Whilst the controversy continues over the way this year’s A-level results have been worked out and managed, there has been both disappointment and celebrations in the independent sector.
At Eastbourne College (pictured above), A-level results were up for the third year in a row; 43% of grades awarded were A* or A and the overall proportion of A*, A or B grades was 72%.
“Pupils should be proud of their achievements and hard work on the A-level course and, despite not having the chance to sit the exam, these great grades should stand as testament to the academic progress and ambition of Eastbourne College’s pupils,” said headmaster Tom Lawson.
At Heathfield School, 70% of grades were awarded at A* to B, of which over 30% were A*/A, and nearly 95% A* to C – surpassing their performance last year.
Headmistress Marina Gardiner Legge said: “Today is the culmination of the girls’ efforts throughout their school careers as well as the support from dedicated and committed staff, and rightly deserves celebration and recognition for all they have achieved.”
She said the girls have shown “tenacity and resilience” and that it’s even more important that the girls have “blossomed into kind, passionate, well-rounded and confident young women”. She also thanked staff, parents and governors for their “hard work and dedication”.
DLD College London reported an 8% increase on the previous year, with 34% of all A-level results at A*-A grade, 62% at A*-B grade and 85% at A*-C.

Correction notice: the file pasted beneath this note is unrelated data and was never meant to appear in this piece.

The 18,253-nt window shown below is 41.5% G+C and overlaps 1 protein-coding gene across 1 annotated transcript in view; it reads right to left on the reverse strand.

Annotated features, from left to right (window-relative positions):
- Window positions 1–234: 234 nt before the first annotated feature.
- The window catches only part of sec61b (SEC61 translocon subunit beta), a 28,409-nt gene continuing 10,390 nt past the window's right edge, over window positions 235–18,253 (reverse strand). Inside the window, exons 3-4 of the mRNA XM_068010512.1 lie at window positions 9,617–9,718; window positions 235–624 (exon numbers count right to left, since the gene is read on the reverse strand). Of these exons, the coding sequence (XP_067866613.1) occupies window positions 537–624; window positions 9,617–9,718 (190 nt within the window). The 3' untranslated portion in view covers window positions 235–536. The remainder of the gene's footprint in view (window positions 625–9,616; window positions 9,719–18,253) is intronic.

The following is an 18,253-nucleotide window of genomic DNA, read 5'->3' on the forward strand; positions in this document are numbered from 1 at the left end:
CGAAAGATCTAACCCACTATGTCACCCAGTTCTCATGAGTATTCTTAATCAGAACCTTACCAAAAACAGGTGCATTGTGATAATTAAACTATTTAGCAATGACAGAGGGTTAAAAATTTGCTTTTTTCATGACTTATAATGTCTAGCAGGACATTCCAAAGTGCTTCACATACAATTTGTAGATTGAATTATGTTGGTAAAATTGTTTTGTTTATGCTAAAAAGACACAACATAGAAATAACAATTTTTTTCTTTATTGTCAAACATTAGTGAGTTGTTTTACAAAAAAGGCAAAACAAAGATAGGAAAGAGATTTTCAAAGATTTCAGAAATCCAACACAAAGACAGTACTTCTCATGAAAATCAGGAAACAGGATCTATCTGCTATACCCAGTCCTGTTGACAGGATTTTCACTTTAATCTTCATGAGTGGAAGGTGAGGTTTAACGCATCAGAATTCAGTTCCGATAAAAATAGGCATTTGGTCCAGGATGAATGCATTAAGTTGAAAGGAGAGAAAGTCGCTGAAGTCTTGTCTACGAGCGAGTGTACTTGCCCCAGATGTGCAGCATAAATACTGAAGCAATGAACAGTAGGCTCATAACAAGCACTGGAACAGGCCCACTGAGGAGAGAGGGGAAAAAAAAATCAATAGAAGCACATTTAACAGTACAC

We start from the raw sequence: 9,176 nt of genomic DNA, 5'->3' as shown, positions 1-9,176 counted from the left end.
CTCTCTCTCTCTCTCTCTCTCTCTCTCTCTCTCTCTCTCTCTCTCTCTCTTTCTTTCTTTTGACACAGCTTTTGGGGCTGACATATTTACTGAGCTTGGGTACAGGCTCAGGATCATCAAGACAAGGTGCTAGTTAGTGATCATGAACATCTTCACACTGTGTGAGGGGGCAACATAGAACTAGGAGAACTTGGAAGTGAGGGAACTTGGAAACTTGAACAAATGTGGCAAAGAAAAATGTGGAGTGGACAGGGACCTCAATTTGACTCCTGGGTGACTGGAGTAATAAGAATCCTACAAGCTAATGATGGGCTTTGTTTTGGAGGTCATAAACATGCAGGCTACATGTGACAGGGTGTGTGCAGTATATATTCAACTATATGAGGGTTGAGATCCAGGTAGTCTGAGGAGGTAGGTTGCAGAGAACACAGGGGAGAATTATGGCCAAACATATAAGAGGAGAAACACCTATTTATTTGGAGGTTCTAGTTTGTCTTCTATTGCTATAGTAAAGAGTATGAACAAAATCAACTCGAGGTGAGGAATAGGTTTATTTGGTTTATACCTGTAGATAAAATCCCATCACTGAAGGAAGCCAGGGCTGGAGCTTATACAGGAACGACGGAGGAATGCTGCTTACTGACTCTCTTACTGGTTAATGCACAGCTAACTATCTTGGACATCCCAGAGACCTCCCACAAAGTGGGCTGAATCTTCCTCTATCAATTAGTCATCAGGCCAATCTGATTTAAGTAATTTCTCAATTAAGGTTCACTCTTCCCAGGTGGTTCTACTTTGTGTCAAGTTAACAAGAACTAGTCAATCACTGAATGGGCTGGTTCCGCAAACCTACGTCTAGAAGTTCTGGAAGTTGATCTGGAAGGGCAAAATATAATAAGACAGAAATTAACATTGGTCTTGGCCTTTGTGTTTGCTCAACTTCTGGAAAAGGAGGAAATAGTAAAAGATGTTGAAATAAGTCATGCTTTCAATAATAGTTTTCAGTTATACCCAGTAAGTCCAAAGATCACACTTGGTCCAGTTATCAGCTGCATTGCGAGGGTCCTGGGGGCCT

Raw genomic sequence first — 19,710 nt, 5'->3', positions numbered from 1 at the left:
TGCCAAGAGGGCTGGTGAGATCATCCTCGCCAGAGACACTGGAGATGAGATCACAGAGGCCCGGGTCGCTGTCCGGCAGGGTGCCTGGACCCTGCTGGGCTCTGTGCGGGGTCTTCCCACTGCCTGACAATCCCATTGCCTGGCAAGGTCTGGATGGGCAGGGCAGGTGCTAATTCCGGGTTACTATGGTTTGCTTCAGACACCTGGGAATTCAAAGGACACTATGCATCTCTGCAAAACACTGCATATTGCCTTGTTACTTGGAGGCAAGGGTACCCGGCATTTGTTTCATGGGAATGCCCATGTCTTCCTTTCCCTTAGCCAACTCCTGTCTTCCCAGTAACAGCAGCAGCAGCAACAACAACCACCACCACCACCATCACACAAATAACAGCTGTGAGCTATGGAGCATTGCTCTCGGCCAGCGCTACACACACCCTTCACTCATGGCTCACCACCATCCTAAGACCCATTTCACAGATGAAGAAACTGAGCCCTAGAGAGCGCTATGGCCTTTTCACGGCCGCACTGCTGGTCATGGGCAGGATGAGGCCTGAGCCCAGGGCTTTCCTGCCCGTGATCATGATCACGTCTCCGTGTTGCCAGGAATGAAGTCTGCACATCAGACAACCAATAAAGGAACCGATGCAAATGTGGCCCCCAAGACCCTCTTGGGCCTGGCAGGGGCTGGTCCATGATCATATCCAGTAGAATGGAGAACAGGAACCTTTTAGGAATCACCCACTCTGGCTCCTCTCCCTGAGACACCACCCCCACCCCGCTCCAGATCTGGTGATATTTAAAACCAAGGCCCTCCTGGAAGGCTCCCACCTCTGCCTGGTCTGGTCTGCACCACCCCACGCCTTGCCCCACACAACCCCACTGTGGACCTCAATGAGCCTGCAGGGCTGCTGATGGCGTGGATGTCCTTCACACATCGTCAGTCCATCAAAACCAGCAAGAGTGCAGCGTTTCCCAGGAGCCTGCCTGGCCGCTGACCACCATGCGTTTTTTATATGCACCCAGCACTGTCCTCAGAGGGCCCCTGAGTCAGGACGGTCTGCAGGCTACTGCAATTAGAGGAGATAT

Some independent schools have expressed their disappointment with this year’s exam system.
Solihull School said 16% of all its grades were at A*, 44% at A*-A and 76% at A*-B grade. However, headmaster David EJJ Lloyd, said: “It is with great sadness that I must also express our considerable disappointment at how grades have been decided upon by the various examination boards this year.
“Results for the school this year are the lowest they have been for several consecutive years and a large number of pupils and subjects have been downgraded from our recommendations, some pupils by more than one grade in certain subjects.
“We have started the process of pursuing the matter and we will continue to do so over the days and weeks ahead.
“Recent media reports suggesting that mock examination grades may be used to redress downgraded outcomes are simply not good enough and very misguided. Mock exams are taken at different times of the year by individual schools, often with resit opportunities, and many pupils improve in the time period between the mocks and the real thing, some significantly so.”
Similarly, the heads of The Haberdashers’ Aske’s Boys’ School and The Haberdashers’ Aske’s School for Girls have been left disappointed with the outcome. Gus Lock and Rose Hardy said: “Results this year do not appropriately reflect the hard work of many pupils. Despite assurances from Ofqual, in too many cases there seems to be no clear relationship between the historical data and the grades awarded.”
They have sent a letter to secretary of state for education Gavin Williamson.